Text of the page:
[Date Prev][Date Next][Thread Prev][Thread Next][Date Index][Thread Index][Subject Index][Author Index]


----- Original Message -----
From: "Steve Brusatte" <dinoland@lycos.com>
To: <dinosaur@usc.edu>
Sent: Thursday, July 04, 2002 9:15 PM

> That is if we recognize _P. sattayarki_ as valid.  Sereno seems to think
>not.  I have no opinion yet, as I have not yet read its description.
>However, if indeed the type specimen comes from two different individuals,
>and if indeed the dentary it fragmented, broken, and worn, then it is very
>difficult to place this fossil in its own species.

The main point and much probably the much important in the resolution of the
validity of  P. sattayaraki is to understand if the material assigned to P.
sattayaraki belong to a fully-grown or juvenile individual. A study in
the ontogenetic changes in Psittacosaurus have been documented by Coombs
(1982) on the basis of juvenile specimen (AMNH 6535 and AMNH 6536) of
Psittacosaurus mongoliensis, but unfortunately no juvenile features are
listed for the dentary, which not seem to have very notable morphological
changes during growth. The dentary assigned to P. sattayaraki is twice the
size of that of P. mongoliensis (AMNH 6536) and three times the size of AMNH
6535, it's 2/3 the size of the type of P. mongoliensis and about the same
size of the type of P. youngi and P. meileyingensis; this seem to prove that
the type-dentary of P. sattayaraki do not belong to a particularly young
individual. Interesting is the fact that in the very small skull of P.
mongoliensis from Mongolia the dentary and predentary are fused together,
which is not the condition in P. sattayaraki, because the predentary is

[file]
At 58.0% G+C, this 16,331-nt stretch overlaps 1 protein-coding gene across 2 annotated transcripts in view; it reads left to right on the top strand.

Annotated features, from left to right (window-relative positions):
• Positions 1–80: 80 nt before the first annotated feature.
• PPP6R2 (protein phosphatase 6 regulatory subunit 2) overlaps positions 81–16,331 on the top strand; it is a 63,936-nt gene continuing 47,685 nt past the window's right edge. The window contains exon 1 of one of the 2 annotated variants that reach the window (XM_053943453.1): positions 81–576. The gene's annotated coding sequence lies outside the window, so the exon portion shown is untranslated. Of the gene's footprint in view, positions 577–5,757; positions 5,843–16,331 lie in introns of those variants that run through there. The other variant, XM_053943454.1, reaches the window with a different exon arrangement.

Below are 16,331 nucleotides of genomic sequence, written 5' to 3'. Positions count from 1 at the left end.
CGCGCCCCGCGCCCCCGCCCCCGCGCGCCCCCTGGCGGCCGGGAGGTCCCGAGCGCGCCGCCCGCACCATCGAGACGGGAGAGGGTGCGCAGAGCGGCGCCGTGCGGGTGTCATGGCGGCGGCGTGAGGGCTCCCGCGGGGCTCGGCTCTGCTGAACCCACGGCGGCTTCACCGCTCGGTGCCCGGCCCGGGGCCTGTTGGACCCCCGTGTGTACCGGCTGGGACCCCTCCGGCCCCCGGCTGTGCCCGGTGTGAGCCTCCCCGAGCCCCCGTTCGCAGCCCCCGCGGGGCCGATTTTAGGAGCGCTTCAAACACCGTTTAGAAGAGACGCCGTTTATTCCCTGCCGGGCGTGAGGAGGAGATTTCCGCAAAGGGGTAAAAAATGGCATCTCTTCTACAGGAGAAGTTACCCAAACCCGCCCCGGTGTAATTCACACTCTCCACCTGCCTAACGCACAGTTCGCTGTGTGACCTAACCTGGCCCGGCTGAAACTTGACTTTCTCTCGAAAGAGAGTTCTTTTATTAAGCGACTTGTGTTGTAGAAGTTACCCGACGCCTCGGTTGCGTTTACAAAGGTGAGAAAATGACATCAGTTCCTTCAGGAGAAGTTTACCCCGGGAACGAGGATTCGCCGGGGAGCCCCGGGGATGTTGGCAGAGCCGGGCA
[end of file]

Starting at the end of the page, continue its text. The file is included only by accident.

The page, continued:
separated from the dentary at the level of the unfused sutural region. The
number of dentary teeth may also has some relevance in the question of the
individual age of P. sattayaraki because the number increased during growth
in Psittacosaurus as pointed out by Sereno (1990a 1990b). The teeth count
increase during growth from as few as 5 to as many as 12 in P. mongoliensis,
the adult teeth count in Psittacosaurus's species varies from 8 to 12. In P.
sattayaraki we have 7 alveoli which suggest that it not belong to a fully
growth animal. But in this topic, the main question is; are the two main
characters used to define P. sattayaraki affected by ontogenetic change?
>From the figures of Coombs there're no marked curvature of the alveolar edge
and in the description he mention a straight ventral margin, that much
probably imply the absence of a flange. As pointed out by HP Steve Brusatte
in a previous email the development of the flange is quite variable from
species to species, a strong flange in P. meileyingensis and no flange in P.
sinensis and P. youngi, although the three species are of the same size,
this suggest that the development of the flange is not related to the size
and therefore can be used as a differential character.
In this view appears that P. sattayaraki differs from the other
Psittacosaurus species by at least one or two characters of the dentary,
that much probably seem justified its separation at the specie-level. And in
view of the fact that the dentary flange is absent in Neoceratopsia much
probably the presence and the great development of this flange is a derived
condition, in view of this P. sattayaraki is more primitive than P.
meyleingensis and P. mongoliensis, because has a less developed flange, but
is more derived than P. sinensis, P. youngi and P. xinjiangensis because
this three species do not have the flange.

Alessandro Marisa
Via Achille Grandi n°18
Rovereto (TN) ITALY
Tel: 039-0464-434658 Email: amaris@tin.it